European investors are buying more foreign bonds than ever before, another sign that many fund managers aren’t expecting tapering from the European Central Bank to boost local yields anytime soon. The trend has global implications. Heavy demand from the eurozone puts pressure on yields elsewhere in the world, including the U.S., and lowers borrowing costs there. The eurozone’s investors are big spenders: In 2016, local investors...
An image is going round that sums up just how ridiculous Venezuela's economy has become. A Reddit user uploaded a picture on Monday of a man using a 2 bolivar note to hold an empanada. According to Venezuela's official bolivar-dollar exchange rate, the man using his money as a napkin is wasting about $0.31 (£0.20). But on the black market, the reality is completely different. You can get 676.88 bolivars to the dollar, according to dolartoday.com.
USC should be led by a strong-armed quarterback from Southern California. Wisconsin and Iowa should have beefy linemen who have been in strength programs for years before they become road-grading starters. Auburn and Georgia should be led by superstar tailbacks. Alabama should have a ferocious, hard-hitting defense to make Barry Krauss proud. This does not mean programs should be completely wedded to their past and ignore advances.
Muck Rack makes it simple to find people, tweets, or articles that mention any name, keyword, company, hashtag etc. We've compiled this guide to help you make the most of your search.
Selecting a term
Start searching tweets, articles from media outlets, articles mentioned in tweets, journalists'
names, titles and bios with some suggested searches:
Companies or Topics (e.g. iPhone, Microsoft)
Phrases (e.g. "cloud computing") — use quotes to keep the terms together
Twitter handles (e.g. @username) — returns those who have mentioned or replied to
Names (e.g. "David Pogue")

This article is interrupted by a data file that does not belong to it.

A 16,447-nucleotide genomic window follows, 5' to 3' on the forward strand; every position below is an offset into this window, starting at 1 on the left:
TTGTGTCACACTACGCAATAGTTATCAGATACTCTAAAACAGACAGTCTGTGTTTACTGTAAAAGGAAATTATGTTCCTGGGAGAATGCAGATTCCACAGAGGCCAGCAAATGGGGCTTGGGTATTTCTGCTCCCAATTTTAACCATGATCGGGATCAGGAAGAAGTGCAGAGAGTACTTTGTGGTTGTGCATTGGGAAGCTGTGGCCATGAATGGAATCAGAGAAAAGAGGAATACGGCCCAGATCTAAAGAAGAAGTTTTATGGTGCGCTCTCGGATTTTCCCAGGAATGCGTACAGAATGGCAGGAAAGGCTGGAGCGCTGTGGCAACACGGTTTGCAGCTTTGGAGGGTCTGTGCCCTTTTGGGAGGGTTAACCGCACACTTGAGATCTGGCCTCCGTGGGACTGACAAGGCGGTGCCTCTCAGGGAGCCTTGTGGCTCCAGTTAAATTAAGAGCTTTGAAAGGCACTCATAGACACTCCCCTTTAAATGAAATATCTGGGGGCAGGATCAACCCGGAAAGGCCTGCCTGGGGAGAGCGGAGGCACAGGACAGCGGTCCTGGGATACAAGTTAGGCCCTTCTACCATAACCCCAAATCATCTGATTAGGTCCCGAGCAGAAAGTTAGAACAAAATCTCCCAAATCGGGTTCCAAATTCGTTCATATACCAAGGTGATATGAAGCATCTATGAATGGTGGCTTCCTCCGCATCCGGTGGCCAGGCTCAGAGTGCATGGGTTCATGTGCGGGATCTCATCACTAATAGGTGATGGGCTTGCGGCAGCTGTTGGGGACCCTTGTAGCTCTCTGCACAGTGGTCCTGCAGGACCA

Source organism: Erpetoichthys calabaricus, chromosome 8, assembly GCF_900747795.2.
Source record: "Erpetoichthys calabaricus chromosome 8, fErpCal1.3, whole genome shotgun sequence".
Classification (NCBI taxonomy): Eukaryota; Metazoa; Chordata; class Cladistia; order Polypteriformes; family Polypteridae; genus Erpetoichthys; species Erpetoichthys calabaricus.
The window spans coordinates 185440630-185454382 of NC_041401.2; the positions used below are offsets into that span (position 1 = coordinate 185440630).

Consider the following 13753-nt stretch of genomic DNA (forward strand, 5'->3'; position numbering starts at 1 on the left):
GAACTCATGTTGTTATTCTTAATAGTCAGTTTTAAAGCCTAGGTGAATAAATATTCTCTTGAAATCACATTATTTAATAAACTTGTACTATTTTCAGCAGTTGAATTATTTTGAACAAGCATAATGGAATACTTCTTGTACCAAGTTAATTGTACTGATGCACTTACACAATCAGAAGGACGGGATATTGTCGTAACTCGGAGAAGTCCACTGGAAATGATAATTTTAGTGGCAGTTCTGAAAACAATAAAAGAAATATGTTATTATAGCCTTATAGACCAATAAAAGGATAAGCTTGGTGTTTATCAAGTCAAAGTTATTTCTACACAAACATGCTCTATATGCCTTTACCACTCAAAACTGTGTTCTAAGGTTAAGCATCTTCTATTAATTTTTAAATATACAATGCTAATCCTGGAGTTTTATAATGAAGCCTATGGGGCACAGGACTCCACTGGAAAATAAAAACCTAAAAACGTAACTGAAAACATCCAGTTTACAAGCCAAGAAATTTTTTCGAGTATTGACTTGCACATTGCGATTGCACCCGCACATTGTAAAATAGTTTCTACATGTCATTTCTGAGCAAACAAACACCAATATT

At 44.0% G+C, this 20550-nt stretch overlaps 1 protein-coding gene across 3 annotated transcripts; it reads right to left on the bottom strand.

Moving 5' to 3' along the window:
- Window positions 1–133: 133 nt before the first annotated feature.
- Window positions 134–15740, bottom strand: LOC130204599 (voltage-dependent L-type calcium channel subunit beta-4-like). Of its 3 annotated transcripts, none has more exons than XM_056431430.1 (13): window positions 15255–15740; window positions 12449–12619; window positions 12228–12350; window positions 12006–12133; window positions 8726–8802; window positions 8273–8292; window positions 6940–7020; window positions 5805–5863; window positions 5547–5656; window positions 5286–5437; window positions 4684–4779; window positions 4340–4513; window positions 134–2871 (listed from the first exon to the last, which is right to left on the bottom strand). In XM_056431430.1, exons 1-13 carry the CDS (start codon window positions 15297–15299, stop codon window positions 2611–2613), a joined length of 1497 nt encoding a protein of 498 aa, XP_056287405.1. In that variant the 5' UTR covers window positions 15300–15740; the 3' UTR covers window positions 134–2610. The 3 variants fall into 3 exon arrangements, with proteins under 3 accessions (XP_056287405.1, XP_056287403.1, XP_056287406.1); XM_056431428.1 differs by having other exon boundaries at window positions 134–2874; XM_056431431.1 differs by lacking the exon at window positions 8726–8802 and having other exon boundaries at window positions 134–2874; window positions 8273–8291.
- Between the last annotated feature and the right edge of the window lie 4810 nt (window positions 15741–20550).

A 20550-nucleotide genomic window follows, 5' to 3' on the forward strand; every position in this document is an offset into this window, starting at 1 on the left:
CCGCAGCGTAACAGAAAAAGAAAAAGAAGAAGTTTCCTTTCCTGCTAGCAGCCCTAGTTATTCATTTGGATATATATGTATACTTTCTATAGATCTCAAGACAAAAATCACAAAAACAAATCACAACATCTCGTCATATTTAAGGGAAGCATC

Hashtags (e.g. #sxsw, #london2012)
Bio details (e.g. vegan, Olympics, father)
Muck Rack's Advanced Search allows for many boolean operators.
Find results that mention multiple specified terms, use AND or
+. For example, ensure each result contains both Elon Musk and Mark Zuckerberg by
searching Obama AND Romney or Obama + Romney.
Use the operators OR or , to broaden your search when you'd like either of
multiple terms to appear in results. (This is the default behavior of our search when no operators
are used.) For example, search for democrat OR republican to find results that refer to
Democrats and/or Republicans.
Use NOT or - to subtract results from your search. For
example, searching Disney will yield results about the Walt Disney Company as well as Walt Disney
World Resort. To exclude mentions of Disney World, search for Disney -World or Disney
When using one of these operators with a phrase, enclose it in quotation marks. For example, you can
find results about smartphones excluding Apple's iPhone 4S by searching smartphone -"iPhone
Exact case matching or punctuation
If you're searching for a brand name or keyword that relies on specific punctuation marks or capitalization, you can
find results that match your exact query by adding matchcase: before the keyword you're searching for, like matchcase:E*TRADE .
Use parentheses to separate multiple
boolean phrases. For example, to find journalists talking about having fun in Disney World or
Disneyland, search for ("disney world" OR disneyland) AND fun.
An asterisk can be used to search for any variation of a root word truncated by the asterisk. For example, searching for admin* will return results for administrator, administration, administer, administered, etc.
A near operator is an AND operator where you can control the distance between the words. You can vary the distance the near operation uses by adding a forward slash and number (between 0-99) such as strawberries NEAR/10 "whipped cream", which means the strawberries must exist within 10 words of "whipped cream".